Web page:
EU trade commissioner Phil Hogan said countries are closely watching the British Government’s progress in the future relationship talks while considering their own options. He claimed the United States and South Korea would not sign a trade deal with the UK before a post-Brexit pact with Brussels is complete. Mr Hogan said: “All of the partners, I think, have indicated – including South Korea – that they will wait to see the outcome of the Brexit negotiations before they come to any conclusion about their bilateral agreement.”
The Brussels bureaucrat suggested Washington would take the same stance after opening negotiations this week with Britain.
He added: “I suspect that to be the same with the United States.
“They will want to see how the issues are that the United Kingdom are dealing with the European Union first because, after all, we have 450 million people in the European Union, and there is about 60 or 70 million people in the United Kingdom.
“Size matters in trade.”
The Government opened trade talks with Washington in the hope of striking a deal that will help both economies “bounce back” from the coronavirus crisis.
Britain and the US have agreed to sign off on an “ambitious” new arrangements during the first round of virtual negotiations.
Boris Johnson believes a free-trade agreement will be a major boost to the UK after the post-Brexit transition period expires later this year.
International Trade Secretary Liz Truss and Robert Lighthizer, US trade representative, led the start of the talks yesterday.
Ms Truss said: “The US is our largest trading partner and increasing transatlantic trade can help our economies bounce back from the economic challenge posed by coronavirus.
“We want to strike an ambitious deal that opens up new opportunities for our businesses, brings in more investment and creates better jobs for people across the whole of the country.
“As the Prime Minister has said, the UK is a champion of free trade and this deal will make it even easier to do business with our friends across the pond.”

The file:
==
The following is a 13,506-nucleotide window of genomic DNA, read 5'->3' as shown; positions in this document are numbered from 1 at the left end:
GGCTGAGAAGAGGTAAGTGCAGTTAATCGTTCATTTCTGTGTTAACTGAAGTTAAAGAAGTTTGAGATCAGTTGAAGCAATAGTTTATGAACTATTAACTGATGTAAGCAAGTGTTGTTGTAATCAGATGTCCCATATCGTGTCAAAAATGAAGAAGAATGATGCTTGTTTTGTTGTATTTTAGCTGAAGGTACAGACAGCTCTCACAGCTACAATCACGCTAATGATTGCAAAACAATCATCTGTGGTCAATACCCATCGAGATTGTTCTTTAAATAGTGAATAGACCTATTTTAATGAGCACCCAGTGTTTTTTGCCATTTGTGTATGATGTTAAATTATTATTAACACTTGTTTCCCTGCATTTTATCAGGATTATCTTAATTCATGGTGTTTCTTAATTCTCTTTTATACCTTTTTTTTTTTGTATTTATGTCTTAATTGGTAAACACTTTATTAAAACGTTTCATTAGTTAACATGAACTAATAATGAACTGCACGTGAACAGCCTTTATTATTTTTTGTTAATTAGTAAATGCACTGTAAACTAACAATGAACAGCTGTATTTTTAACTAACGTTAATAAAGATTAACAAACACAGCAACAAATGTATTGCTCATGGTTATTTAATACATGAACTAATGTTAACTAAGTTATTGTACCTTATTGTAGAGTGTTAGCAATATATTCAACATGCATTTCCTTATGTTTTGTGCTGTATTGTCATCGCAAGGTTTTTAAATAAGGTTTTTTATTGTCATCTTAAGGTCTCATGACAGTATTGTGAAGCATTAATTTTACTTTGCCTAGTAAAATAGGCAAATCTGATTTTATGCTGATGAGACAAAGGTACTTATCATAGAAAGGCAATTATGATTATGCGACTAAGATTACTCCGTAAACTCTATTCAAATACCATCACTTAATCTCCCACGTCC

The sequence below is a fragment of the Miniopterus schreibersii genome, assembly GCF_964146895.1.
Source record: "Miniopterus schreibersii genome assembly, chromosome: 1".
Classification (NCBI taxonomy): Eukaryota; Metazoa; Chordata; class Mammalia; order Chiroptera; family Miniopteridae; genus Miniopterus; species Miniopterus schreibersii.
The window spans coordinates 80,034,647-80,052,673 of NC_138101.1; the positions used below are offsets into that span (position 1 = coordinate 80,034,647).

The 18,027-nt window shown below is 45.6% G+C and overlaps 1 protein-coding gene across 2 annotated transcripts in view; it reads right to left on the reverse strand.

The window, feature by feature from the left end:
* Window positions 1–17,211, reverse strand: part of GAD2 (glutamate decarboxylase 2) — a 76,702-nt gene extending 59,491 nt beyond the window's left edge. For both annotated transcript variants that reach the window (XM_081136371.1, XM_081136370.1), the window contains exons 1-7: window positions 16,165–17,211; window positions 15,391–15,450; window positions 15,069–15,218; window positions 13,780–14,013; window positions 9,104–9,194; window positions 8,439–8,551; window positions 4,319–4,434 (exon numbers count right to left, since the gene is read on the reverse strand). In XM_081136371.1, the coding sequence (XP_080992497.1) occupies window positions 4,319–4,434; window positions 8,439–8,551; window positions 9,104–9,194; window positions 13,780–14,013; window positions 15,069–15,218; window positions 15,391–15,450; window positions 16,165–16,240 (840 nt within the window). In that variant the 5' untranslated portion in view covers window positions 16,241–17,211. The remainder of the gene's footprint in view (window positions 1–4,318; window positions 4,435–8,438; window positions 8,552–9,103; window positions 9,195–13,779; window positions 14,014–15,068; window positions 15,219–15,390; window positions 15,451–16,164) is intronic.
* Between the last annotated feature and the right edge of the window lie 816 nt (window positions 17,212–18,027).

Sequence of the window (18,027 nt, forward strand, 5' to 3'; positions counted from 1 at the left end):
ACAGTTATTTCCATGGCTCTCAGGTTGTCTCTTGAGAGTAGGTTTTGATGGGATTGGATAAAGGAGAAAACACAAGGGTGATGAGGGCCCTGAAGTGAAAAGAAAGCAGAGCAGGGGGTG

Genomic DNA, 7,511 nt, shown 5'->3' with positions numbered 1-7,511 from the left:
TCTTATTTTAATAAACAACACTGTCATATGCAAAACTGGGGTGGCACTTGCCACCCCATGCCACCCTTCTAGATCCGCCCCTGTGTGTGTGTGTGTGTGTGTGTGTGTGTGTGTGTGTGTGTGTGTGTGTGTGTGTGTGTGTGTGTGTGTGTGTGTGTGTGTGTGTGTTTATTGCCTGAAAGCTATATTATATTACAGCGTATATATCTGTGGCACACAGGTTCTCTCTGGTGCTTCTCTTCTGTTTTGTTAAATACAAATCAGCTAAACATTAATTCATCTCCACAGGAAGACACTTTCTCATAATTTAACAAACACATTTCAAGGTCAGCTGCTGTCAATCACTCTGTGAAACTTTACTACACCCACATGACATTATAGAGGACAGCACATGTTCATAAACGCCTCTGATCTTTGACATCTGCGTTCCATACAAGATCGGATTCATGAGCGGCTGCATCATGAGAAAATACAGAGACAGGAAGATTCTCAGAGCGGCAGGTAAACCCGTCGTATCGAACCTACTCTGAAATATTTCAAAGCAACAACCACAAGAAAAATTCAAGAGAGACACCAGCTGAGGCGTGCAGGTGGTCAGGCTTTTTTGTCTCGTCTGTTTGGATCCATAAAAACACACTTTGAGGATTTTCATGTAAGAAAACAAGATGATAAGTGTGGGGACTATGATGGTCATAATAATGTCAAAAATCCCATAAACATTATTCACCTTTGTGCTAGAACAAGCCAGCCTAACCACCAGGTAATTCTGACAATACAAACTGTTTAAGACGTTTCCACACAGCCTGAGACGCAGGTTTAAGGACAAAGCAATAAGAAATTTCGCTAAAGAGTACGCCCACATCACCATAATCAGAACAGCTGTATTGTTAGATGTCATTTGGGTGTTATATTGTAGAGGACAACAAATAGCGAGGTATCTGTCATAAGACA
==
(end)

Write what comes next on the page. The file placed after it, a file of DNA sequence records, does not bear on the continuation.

Trade between the two countries is already worth £230billion a year.
The talks will look at ways to boost investment and the flow of goods and services.
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US President Donald Trump has said he hopes to strike a quick deal with the UK.
Around 100 official from each side are currently thrashing out terms on the potential agreement over the next fortnight.
Intensive rounds of trade talks are expected to be held every six weeks.
Mr Lighthizer said: “Under the leadership of President Trump, the United States will negotiate an ambitious and high-standard trade agreement with the UK that will strengthen our economies, support good-paying jobs and substantially improve opportunities for trade and investment between our two countries.”
It comes amid struggles between the Government and Brussels to break their own deadlocked talks.
UK officials have vented their frustration over the bloc’s refusal to make compromises.
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Mr Hogan joined other high-ranking eurocrats, including chief negotiator Michel Barnier, who have accused Britain of deliberately stalling the trade talks.
The bloc wants Britain to sign up to a regulatory level playing field and maintain access to its waters for European fishing vessels as the price for a future trade deal.
Mr Hogan said: “All these issues are on the table at the moment but they need a lot more intensive engagement than we’ve seen in the last few weeks and months.
“If we want to achieve the outcome that is preferred by the UK to have a deal by the end of the year we need to get on with the job.”
But a UK spokesman hit back at the Irishman’s allegations.
They said: “We do not recognise the suggestion that we have not engaged seriously with the EU in any area.”